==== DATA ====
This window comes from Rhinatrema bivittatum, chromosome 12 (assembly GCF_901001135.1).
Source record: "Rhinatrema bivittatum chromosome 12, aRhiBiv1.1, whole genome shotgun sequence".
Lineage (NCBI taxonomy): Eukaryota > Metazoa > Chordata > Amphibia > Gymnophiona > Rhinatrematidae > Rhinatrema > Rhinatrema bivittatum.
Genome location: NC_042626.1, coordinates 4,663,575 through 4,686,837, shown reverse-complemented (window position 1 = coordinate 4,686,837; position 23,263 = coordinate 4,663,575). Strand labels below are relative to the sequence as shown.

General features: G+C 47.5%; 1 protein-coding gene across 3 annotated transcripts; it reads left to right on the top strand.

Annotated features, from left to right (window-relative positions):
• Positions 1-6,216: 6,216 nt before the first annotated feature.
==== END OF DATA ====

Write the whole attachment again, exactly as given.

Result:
This window comes from Rhinatrema bivittatum, chromosome 12 (assembly GCF_901001135.1).
Source record: "Rhinatrema bivittatum chromosome 12, aRhiBiv1.1, whole genome shotgun sequence".
Lineage (NCBI taxonomy): Eukaryota > Metazoa > Chordata > Amphibia > Gymnophiona > Rhinatrematidae > Rhinatrema > Rhinatrema bivittatum.
Genome location: NC_042626.1, coordinates 4,663,575 through 4,686,837, shown reverse-complemented (window position 1 = coordinate 4,686,837; position 23,263 = coordinate 4,663,575). Strand labels below are relative to the sequence as shown.

General features: G+C 47.5%; 1 protein-coding gene across 3 annotated transcripts; it reads left to right on the top strand.

Annotated features, from left to right (window-relative positions):
• Positions 1-6,216: 6,216 nt before the first annotated feature.